Working with unblanched almonds:¬†If you, like me, have unblanched almonds, simply plop them into a bowl of boiling water for a few minutes, and then you’ll easily be able to squeeze them out of their skins. K helped me with this, and we turned it into a bit of a competition!

Preparing your almond nut milk

Once you’ve finished soaking your nuts, give them a good rinse, and then add them to your blender with 2 cups of water per cup of nuts – so four cups of water in total. I did mine in two batches. First, pulse the blender a few times to break up the nuts, and then blend at full speed for 2 minutes. The nuts should be nicely broken down at this stage.

Next, you need to strain your milk. Take a sieve and line it with cheesecloth or, in my case, a nut milk bag. Place it over a clean bowl, and pour the nut milk into it.

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Then, gather up the bag or fabric, being careful not to spill, and squeeze out as much of the milk as you can (using clean hands!). You should get about 2 cups of milk for every 1 cup of nuts.

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Storing your almond milk 

I didn’t have time to make my yogurt right away, so I refrigerated the almond milk in clean jars. There’s debate about how long it can last in the fridge – some say 2 days; others say 2 weeks. Your nose will certainly tell you if it has gone off. I added some to my coffee this morning, after 5 days in the fridge, and it seems fine.

Voila - homemade almond milk!

Making your almond milk yogurt

Now the fun part! Heat your almond milk, together with 1 tbsp honey and 1tsp vanilla extract, gently on the stove in a large pot or Dutch oven (I used the latter). ¬†I used 1 litre of milk. Actually, when I say ‘I’, I mean K, because she did this part for me while I was stuck working late!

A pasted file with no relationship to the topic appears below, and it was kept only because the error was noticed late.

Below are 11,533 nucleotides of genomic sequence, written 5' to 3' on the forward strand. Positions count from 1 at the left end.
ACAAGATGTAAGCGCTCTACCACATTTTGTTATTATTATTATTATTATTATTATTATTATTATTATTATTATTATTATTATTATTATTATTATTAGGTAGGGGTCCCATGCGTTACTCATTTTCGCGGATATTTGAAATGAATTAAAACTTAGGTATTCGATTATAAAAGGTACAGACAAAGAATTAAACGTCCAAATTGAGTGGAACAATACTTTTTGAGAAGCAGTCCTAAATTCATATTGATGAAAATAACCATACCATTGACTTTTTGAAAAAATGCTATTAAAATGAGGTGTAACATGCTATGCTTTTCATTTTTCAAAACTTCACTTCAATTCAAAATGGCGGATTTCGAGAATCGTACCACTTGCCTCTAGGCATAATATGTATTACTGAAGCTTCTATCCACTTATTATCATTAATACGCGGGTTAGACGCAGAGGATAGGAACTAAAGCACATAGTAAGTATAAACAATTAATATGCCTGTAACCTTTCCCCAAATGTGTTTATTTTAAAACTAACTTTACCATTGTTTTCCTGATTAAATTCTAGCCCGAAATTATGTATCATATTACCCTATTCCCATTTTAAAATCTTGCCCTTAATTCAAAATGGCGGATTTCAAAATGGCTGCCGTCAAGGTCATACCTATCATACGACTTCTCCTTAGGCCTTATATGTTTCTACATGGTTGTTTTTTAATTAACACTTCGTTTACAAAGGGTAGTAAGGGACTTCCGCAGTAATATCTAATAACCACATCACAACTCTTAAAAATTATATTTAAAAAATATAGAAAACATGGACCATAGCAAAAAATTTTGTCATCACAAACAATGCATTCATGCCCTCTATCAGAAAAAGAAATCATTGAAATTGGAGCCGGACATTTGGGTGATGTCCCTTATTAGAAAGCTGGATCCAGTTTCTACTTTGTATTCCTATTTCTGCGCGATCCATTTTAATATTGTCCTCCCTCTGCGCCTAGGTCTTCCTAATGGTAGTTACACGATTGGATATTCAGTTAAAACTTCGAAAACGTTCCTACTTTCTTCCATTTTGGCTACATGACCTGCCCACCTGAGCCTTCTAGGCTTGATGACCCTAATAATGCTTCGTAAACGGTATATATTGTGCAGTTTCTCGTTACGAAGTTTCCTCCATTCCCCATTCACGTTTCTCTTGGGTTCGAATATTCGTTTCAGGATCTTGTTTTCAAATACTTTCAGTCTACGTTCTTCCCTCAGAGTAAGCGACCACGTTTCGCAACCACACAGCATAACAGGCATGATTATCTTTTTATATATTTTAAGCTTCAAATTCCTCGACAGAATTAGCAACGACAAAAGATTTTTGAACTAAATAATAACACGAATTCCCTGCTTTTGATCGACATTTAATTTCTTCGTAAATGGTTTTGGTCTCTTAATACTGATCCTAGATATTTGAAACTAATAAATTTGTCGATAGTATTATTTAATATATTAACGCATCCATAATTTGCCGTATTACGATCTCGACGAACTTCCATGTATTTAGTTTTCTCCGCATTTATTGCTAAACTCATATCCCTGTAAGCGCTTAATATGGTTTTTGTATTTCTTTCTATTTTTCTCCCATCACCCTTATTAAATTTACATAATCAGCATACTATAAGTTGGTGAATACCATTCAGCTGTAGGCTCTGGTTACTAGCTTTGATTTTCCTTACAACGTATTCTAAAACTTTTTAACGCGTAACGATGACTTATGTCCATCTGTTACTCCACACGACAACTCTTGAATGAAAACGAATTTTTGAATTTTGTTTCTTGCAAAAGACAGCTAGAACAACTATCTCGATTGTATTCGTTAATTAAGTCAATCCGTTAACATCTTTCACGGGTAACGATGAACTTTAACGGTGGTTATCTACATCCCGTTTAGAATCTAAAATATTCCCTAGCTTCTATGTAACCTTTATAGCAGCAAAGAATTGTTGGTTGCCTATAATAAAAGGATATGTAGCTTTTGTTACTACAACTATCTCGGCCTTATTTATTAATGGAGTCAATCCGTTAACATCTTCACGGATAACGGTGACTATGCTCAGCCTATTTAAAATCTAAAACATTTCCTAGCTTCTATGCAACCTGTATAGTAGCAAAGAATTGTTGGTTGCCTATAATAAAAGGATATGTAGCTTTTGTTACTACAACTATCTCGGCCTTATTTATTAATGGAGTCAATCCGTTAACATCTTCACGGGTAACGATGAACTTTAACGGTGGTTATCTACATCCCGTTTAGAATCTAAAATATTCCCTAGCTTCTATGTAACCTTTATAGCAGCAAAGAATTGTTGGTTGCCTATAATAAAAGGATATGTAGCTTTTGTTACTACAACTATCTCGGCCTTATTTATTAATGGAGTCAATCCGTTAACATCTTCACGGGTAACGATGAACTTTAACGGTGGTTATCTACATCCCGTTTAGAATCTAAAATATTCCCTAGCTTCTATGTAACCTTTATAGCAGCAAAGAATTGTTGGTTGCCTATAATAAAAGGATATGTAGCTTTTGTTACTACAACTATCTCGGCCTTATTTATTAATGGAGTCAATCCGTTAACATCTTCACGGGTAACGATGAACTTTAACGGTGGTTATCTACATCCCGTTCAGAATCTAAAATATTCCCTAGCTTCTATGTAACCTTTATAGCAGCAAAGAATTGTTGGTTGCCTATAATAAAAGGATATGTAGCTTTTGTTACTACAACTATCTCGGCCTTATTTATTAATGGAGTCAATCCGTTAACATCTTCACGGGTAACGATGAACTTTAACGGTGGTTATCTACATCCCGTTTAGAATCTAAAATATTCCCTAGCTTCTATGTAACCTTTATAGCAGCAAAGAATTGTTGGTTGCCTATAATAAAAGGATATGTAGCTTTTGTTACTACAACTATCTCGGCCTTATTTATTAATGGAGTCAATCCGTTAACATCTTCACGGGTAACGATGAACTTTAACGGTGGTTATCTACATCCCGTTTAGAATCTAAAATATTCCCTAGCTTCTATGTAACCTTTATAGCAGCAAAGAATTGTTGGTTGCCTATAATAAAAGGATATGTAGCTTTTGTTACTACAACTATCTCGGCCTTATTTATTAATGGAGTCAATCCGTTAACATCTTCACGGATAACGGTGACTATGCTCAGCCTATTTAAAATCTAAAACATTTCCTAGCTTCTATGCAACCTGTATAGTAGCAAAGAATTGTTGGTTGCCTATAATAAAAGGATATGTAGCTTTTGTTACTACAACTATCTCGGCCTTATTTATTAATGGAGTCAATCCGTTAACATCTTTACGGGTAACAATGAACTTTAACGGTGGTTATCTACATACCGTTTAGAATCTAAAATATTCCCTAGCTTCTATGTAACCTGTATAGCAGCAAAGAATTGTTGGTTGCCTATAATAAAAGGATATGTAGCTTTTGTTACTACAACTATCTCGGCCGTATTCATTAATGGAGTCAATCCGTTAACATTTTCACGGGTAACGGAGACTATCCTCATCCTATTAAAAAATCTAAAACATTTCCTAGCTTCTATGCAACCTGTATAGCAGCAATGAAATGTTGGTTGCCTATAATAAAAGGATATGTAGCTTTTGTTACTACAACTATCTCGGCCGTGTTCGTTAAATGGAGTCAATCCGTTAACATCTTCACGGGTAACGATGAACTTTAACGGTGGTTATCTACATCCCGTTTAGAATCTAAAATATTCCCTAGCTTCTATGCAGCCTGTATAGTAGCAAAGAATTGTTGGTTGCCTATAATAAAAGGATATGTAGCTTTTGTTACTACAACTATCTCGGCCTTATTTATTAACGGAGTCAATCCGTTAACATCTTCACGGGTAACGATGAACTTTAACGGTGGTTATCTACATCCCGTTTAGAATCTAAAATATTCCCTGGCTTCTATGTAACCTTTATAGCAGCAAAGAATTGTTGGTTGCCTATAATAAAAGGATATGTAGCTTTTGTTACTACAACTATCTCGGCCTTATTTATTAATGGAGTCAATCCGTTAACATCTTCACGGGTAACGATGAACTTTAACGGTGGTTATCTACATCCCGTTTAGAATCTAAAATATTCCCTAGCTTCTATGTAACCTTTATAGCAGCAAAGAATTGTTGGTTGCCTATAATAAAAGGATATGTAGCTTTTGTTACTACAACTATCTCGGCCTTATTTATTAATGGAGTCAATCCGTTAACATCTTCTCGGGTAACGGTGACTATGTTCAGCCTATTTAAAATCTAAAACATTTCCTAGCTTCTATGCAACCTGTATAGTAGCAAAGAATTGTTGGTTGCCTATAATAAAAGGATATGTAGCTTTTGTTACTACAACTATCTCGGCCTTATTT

Keep the heat low and stir constantly to avoid scalding the milk. When it reaches 185F (85C), remove it from the heat. Be sure to stir it before you take temperature readings. Now, let it cool down. I sped up this process by putting the pot in a sink of iced water. Keep an eye on it if you do it this way – it can cool more quickly than you’re expecting.

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In the mean time, mix 4 tsps of gelatin with 1/2 cup room temperature water. I used 3 getaline leaves (1 leaf = 1 tsp), but I definitely think more was required. You might need to play around here.

When the yogurt reaches 110-120F (43-49C), add your gelatine and mix it in using a stick blender. Then, when the yogurt reaches 100F (37/38C), add your yogurt starter, and again use your stick blender to fully incorporate it in the mixture.

How much yogurt starter?¬†The guys at SCDLifestyle.com suggest using 1/8 of a tsp for every 2 quarts, which is what I use. So you’ll need 1/16 of a tsp for 1 litre, if my maths (and conversions!) are correct.

Now, transfer your mixture to your sterilised yogurt maker container (or whatever containers you’re using) and place into your yogurt maker for 12 hours only. Do not touch, shake, move or disturb the yogurt maker at all during this time, as the culturing process is extremely sensitive to movement.

After 12 hours, carefully remove the yogurt from the yogurt maker and allow it to sit for 1 hour. At this point, some people stir the yogurt while others believe that it’s still very sensitive to movement. I don’t touch it. Lastly, place it in the fridge for at least 8 to 10 hours, which allows the gelatine to thicken.

Enjoying your yogurt

My batch is a bit thin, but definitely closer to the consistency and taste of real yoghurt, so I’m really thrilled. I eat mine with some extra honey, as the taste is quite tangy and requires a little sweetening. The honey isn’t necessary though, but you do need to add it to the yogurt to give the cultures something to feed on.

The yogurt will last in the fridge for up to 2 weeks. If you’re just starting out, add it in TINY amounts every day to allow your body to get accustomed to it. The cultures are powerful and you need to be careful. I overdid it on my first go-round, which was a very silly thing to do. It was just so tasty!

My yogurt with a lovely drizzle of pure honey